No offence, but this comment made me laugh

(in reply to Kaletsch2007)
Post #: 84
RE: OT - WWII quiz - 7/15/2008 3:24:27 PM   
Neilster


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quote:

ORIGINAL: rjopel

This is trickier and hopefully hard to Google. What strange method of guiding American air-launched weapons was suggested by a famous researcher towards the end of the Second World War?

Cheers, Neilster

Pigeons. They were to have a TV guidance and the pigeons were taught to peck for food on the pictures on enemy warships.


And I didn't even Google it.





Correctamundo. How about that eh? The idea was proposed by the legendary psychologist B.F. Skinner and seems to have had merit. A lot of testing was done but it appears the brass just couldn't get their heads around it. It was developed to quite a sophisticated system, with multiple pigeons for redundancy and training to ignore flashes and bangs etc. Rather than TV guidance, which was in its very formative stages, I think they were experimenting with lenses and translucent screens.

If you are being targeted by a trio of hungry pigeons who are trained to get birdseed by pecking at the centre of a picture of whatever you're sitting on (and hence sending guidance signals to control surfaces)...say your prayers buddy That's a sophisticated neural network homing system coming at you.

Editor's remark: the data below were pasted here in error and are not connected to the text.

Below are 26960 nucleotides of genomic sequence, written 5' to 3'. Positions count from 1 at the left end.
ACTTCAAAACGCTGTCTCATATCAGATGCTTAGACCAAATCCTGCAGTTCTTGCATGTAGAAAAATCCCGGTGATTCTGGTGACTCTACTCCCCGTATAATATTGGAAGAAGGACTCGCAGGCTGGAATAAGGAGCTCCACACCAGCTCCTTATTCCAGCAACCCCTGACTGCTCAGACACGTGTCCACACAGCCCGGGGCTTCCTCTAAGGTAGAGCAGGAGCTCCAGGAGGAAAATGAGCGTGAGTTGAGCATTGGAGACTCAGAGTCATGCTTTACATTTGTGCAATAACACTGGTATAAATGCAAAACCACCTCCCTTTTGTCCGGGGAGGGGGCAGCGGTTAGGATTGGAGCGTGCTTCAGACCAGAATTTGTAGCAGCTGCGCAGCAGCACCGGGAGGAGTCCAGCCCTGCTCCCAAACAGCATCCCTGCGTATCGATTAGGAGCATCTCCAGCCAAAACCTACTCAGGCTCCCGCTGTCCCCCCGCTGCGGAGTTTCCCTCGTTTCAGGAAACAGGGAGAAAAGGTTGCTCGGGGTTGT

This is the beginning of the pigeon-guidance section of an article that also describes Project X-Ray, the attempt to turn bats into incendiary bombers (yep...I'm not joking. Check it out ).

http://www.historynet.com/top-secret-wwii-bat-and-bird-bomber-program.htm/4

Cheers, Neilster


< Message edited by Neilster -- 7/16/2008 2:31:50 PM >

(in reply to rjopel)
Post #: 85
RE: OT - WWII quiz - 7/15/2008 5:30:34 PM   
NeBert

 

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quote:

ORIGINAL: Neilster



I think the other pilot it was Barkhorn (Gerald?) and 301 sounds right.

Cheers, Neilster


Yes, Gerhard Barkhorn is right (301 victories)!
Most of the war he flew for the JG52 (52nd fighter reg.), late in the war he lead JG6 and finally joined the JV44 (Me262) together with other aces like Galland, Steinhoff, Lützow etc.

Adolf Galland scored 104 Victories, all of them over the western front which makes him to the most successful german pilot over the western front (note that Galland was "grounded" from late 1942 early 1945 when he joined the JV44).

_____________________________

NeBert

(in reply to Neilster)
Post #: 86
RE: OT - WWII quiz - 7/15/2008 5:38:00 PM   
NeBert

 

Posts: 53
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quote:

ORIGINAL: terje439


quote:

ORIGINAL: Kaletsch2007


quote:

ORIGINAL: micheljq

Correct - you´ve got 50% of the answer. So there is only one Name missing ...